Before the Great Salt Lake, there was Lake Bonneville. Lake Bonneville was a large lake covering about 20,000 square miles of western Utah and smaller portions of eastern Nevade and southern Idaho. It occupied the lowest, closed depression in the eastern Great Basin. Lake Bonneville was a large, ancient lake that existed from about 32 to 14 thousand years ago. It occupied the lowest, closed depression in the eastern Great Basin and at its largest extent covered about 20,000 square miles of western Utah and smaller portions of eastern Nevada and southern Idaho. At its largest, Lake Bonneville was about 325 miles long, 135 miles wide, and had a maximum depth of over 1,000 feet. Approximately16,800 years ago, the lake rose and caused a catastrophic flood. Researchers believe that the flood probably lasted less than a year. After the Lake Bonneville flood, the Great Basin gradually became warmer and drier. Therefore, Lake Bonneville began to shrink due of increased evaporation. What remained of Lake Bonneville is now the Great Salt Lake and it occupies the lowest depression in the Great Basin.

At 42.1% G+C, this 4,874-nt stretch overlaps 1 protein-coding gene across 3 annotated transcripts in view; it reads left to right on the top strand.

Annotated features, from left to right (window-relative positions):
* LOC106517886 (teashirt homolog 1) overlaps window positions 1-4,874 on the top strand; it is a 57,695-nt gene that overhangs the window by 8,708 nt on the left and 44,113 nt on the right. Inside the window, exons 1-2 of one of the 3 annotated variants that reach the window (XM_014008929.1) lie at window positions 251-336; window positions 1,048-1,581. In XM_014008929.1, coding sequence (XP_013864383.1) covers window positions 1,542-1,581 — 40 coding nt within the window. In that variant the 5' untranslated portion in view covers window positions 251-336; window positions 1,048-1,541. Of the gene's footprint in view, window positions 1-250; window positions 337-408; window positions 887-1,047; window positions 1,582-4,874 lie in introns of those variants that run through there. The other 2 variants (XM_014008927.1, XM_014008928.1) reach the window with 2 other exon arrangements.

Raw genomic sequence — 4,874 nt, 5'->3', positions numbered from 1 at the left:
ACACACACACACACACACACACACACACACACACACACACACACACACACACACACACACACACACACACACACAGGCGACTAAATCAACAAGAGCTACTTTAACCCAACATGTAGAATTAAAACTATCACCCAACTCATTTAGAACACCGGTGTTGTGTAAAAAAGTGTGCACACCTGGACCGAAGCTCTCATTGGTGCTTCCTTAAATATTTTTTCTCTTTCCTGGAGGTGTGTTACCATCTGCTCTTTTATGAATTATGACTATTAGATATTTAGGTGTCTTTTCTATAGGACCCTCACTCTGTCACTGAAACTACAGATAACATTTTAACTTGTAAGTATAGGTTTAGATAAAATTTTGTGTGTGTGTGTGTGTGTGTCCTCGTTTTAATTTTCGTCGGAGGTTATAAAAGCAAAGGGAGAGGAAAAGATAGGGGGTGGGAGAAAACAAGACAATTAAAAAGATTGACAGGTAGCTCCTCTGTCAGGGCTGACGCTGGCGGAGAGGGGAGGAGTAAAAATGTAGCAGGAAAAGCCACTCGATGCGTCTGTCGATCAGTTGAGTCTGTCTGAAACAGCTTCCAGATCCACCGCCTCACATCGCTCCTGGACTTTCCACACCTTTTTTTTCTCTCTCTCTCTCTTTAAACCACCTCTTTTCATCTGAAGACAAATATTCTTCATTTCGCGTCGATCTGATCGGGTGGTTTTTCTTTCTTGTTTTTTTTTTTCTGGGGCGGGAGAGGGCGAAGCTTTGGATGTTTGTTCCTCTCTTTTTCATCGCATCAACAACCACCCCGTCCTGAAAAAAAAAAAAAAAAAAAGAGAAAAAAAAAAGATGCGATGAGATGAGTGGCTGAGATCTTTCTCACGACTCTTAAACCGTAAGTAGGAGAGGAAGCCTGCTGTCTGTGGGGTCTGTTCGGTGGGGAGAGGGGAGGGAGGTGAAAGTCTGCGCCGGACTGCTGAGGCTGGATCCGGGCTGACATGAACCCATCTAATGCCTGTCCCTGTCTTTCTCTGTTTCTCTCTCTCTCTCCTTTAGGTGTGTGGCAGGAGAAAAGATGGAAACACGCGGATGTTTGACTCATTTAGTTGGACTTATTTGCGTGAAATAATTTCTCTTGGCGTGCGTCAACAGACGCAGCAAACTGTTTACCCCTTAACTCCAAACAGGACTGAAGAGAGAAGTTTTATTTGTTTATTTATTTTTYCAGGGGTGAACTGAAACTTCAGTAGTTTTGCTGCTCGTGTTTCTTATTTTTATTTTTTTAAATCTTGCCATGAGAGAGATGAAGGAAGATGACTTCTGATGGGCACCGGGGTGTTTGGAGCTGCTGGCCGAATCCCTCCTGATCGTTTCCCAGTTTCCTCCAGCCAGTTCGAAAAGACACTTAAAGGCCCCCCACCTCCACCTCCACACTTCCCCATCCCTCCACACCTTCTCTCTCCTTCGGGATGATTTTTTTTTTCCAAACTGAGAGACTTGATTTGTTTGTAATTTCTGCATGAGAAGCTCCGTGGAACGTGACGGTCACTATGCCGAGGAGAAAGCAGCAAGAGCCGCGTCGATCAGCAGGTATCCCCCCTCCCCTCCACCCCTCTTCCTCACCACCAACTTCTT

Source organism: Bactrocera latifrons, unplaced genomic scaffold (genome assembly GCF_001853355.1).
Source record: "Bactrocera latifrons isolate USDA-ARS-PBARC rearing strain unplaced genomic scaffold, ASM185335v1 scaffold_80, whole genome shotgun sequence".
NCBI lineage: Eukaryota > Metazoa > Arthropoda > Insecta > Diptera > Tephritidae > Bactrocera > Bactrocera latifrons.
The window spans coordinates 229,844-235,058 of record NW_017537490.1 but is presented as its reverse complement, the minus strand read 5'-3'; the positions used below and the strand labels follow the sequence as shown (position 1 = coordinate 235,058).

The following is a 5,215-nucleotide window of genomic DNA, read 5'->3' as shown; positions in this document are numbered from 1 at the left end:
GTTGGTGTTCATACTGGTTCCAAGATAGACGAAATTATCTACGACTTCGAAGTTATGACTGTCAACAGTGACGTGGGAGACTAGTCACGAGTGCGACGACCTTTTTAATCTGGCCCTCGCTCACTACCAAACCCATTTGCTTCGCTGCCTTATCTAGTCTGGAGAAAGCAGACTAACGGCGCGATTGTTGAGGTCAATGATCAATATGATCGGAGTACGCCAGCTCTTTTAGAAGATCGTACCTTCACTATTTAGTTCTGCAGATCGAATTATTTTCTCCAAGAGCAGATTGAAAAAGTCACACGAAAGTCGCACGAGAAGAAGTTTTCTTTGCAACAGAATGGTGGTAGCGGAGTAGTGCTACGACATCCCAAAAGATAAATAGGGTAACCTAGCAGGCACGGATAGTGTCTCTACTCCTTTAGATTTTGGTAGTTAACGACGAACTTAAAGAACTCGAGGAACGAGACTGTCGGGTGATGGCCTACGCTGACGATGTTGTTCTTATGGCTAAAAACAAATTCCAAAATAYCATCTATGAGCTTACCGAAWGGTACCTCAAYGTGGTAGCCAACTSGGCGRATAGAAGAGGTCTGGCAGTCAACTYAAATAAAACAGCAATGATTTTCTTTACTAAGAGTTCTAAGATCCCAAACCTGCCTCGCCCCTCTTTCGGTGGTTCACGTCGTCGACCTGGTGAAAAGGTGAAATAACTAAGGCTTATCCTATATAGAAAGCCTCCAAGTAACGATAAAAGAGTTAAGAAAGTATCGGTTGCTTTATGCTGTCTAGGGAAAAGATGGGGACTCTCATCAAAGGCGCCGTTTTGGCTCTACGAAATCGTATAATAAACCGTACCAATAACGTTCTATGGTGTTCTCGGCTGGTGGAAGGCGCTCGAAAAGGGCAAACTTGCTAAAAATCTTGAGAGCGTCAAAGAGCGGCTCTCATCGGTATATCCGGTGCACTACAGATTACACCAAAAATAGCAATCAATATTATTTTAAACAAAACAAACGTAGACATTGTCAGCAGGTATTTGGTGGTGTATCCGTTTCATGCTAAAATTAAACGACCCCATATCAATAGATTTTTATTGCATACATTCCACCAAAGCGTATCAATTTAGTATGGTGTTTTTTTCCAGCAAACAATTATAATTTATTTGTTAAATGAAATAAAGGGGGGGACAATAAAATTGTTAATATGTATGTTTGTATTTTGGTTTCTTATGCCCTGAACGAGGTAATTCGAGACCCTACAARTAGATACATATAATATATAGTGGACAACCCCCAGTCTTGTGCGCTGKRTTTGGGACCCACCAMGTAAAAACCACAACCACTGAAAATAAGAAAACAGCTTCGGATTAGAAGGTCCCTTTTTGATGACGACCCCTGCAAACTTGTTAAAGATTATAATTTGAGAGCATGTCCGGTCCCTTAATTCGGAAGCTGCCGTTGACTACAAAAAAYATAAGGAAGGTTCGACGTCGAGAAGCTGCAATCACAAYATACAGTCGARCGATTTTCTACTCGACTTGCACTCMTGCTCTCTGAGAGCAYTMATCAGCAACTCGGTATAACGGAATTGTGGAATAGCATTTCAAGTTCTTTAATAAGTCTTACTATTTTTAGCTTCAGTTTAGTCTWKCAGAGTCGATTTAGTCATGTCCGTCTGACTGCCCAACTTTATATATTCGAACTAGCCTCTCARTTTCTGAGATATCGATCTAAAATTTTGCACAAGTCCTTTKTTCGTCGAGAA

The first discovery of the Great Salt Lake was by the Spanish missionary explorers Dominguez and Escalante, who first learned of the Great Salt Lake from the Native Americans in 1776; however, they never actually saw it. The first white person known to have visited the lake was Jim Bridger in 1825. It is said that Etienne Provost may have beaten Jim Bridger, but there is no proof of this. The first scientific examination of the lake was in 1843 by John C. Fremont and Kit Carson. Kit Carson even carved a cross into a rock... [continues]
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(2005, 12). Great Salt Lake. StudyMode.com. Retrieved 12, 2005, from http://www.studymode.com/essays/Great-Salt-Lake-75310.html
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